Monday, March 28, 2016

'NATURESCAPING' - good for the environment, good for me

Fort Whyte Alive is an extraordinary space in Winnipeg; originally quarry and clay mine for the Canada Cement Company, the land has been reclaimed and since the 1950s and in the 80s
the Fort Whyte Foundation with a focus on environmental education was established.  There are wetlands, forest and grassland with a network of trails and programming and I was fortunate enough to be the summer camp director in 1995.
Now I am proud to have be a part of their innovative "Naturescape" program. To grossly paraphrase their brochure, the program encourages people to increase biodiversity in their own backyard. They actually pay me to do it, by giving me a $20 coupon for their gift shop, as well as discounts from major garden shops across the city.  Below are the conditions I had to meet, which I hope makes it clear that the program is fairly accessible with a little planning.

Section 1: Clean Water, at least 2 sources

(Birdbath; backyard pond; drippers, spitters, or decorative pots and barrel containing water; damp spot for butterflies)

Small recirculating water feature on cantina wall

Decorative fountain

Bird bath

Section 2: Food For All Seasons, at least 5

(Nectar feeder; 3 types of nectar plants; Flowering trees, shrubs or perennials ; Rotting fruit feeder for birds or butterflies; Organic garden, a food source for your family!)

Nectar feeder

3 types of nectar plants (Rudbeckia, Coneflower, Milkweed)

Perennials for pollinators (Blanket Flower & Helenium)

Organic garden (I prefer perennial fruits over vegetables)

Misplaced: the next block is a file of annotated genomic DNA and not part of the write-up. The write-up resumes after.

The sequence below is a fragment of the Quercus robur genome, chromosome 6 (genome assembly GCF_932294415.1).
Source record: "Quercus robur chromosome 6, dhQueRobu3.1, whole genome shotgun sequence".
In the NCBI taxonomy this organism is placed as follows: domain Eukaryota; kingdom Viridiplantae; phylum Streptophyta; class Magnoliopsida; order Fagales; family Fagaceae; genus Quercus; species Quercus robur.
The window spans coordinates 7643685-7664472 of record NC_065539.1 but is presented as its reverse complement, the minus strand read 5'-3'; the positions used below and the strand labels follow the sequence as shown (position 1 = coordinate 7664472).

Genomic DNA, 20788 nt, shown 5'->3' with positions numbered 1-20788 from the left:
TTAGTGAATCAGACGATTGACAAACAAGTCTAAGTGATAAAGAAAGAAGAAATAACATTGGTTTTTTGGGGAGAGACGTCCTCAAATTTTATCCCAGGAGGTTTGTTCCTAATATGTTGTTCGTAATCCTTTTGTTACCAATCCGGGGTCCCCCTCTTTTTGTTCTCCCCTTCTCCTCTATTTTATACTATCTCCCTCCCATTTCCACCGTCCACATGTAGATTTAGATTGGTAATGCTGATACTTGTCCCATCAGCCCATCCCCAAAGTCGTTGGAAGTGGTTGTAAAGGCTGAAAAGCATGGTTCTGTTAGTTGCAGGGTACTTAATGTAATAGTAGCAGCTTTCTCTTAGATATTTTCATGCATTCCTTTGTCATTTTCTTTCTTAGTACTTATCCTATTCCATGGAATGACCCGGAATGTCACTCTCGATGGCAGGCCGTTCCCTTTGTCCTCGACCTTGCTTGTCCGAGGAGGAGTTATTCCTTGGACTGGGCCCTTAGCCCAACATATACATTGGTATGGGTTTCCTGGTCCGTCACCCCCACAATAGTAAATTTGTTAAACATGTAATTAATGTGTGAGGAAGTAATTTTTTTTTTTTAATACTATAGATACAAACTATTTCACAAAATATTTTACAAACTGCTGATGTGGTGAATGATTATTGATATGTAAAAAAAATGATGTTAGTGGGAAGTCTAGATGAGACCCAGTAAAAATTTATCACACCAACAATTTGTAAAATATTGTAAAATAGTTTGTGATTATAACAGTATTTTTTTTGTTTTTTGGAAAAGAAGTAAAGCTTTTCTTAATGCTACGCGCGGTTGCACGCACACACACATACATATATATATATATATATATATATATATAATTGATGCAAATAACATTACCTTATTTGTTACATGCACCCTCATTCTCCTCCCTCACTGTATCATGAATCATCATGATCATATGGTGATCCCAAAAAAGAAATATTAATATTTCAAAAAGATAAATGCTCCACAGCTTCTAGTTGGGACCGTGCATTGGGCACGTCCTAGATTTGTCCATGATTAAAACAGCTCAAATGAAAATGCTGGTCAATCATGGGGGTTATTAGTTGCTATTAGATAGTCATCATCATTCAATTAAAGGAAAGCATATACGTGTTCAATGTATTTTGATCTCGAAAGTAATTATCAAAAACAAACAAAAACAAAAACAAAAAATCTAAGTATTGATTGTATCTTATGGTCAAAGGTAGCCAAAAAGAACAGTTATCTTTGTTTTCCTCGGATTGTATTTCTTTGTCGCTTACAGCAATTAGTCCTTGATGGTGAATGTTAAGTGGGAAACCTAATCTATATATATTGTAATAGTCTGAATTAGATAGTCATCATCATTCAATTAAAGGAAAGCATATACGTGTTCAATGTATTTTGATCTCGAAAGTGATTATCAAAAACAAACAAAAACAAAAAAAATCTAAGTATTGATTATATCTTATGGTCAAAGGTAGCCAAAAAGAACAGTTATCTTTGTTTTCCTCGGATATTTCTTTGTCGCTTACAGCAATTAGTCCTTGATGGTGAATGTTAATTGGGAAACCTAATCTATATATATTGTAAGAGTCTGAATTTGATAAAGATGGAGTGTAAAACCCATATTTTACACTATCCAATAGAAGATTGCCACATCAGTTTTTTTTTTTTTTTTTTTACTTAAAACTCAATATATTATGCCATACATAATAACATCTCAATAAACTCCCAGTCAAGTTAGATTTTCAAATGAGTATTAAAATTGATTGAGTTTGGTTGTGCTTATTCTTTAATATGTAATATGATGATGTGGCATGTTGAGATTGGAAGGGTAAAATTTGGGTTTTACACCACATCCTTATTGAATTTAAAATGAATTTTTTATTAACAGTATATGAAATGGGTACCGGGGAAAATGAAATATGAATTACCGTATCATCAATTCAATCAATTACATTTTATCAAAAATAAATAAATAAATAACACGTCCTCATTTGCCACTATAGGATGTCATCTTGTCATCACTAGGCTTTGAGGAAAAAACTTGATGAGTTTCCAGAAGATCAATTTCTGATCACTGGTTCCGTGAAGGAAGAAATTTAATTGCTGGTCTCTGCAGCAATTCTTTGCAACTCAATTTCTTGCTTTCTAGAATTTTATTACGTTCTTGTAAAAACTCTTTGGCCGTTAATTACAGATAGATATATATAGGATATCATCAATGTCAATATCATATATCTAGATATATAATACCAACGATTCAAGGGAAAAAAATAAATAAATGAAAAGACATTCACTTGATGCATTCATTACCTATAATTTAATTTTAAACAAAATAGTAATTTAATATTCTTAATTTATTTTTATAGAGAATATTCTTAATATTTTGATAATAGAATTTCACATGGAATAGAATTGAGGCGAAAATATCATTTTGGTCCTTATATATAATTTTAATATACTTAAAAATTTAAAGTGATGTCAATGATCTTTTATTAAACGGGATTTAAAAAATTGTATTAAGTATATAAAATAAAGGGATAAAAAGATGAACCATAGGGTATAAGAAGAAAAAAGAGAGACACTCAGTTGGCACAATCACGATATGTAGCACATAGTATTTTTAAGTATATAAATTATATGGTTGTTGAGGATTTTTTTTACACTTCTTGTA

(Birdfeeder; Nut or suet feeder; Seed or nut bearing trees and shrubs; Seed bearing perennials left through the winter; Tree, shrub or vine that retains its fruit/berries into the winter months; Vines such as Virginia creeper and riverbank grape)


Suet feeder


Seed bearing Japanese Lilac tree

Seed bearing perennial left through the winter

 Grape vine that retains fruit through winter

(Compost bin [food source for decomposers]; An area of undisturbed leaf litter under trees or shrubs)

Compost bins 

3: Shelter

1 of: Plant a native tree or two; Layered planting (Tree layer, shrub layer, ground layer); Thicket (tangled cluster of tall and medium height shrubs)
Layered planting

+ 2 ofEvergreen tree; Hedge; Nesting cavity in a tree; Wood or brush pile; Rock pile or open stone wall; Nest box or nesting platform; Old log or snag (standing dead tree); Winter roosting box for birds; Bat roosting box

Nest box

Snag (standing dead tree)



 When my all-weather placard arrives I will proudly place it in front of my home for curious passerby, in order to help promote this worthwhile program.



  1. How fabulous is that! Congratulations on a job well done. We're so glad you joined us this week on The Maple Hill Hop!

  2. Lovely photos for a great post. I admire those with an eye for great landscape. Mine just 'happens'!

    1. Betty, I cannot help but be a planner as it is I am always learning new things, I can\t imagine how I would keep track if I did not approach it in an organized manner, at least that's me...

  3. The birds stomping around in the organic garden really caught my attention.

    1. The metal Herons? They are fun and the actual birds don't mind them at all, LOL

  4. Lovely too see you Derek.... What a great idea. I hope many more people sign up... Michelle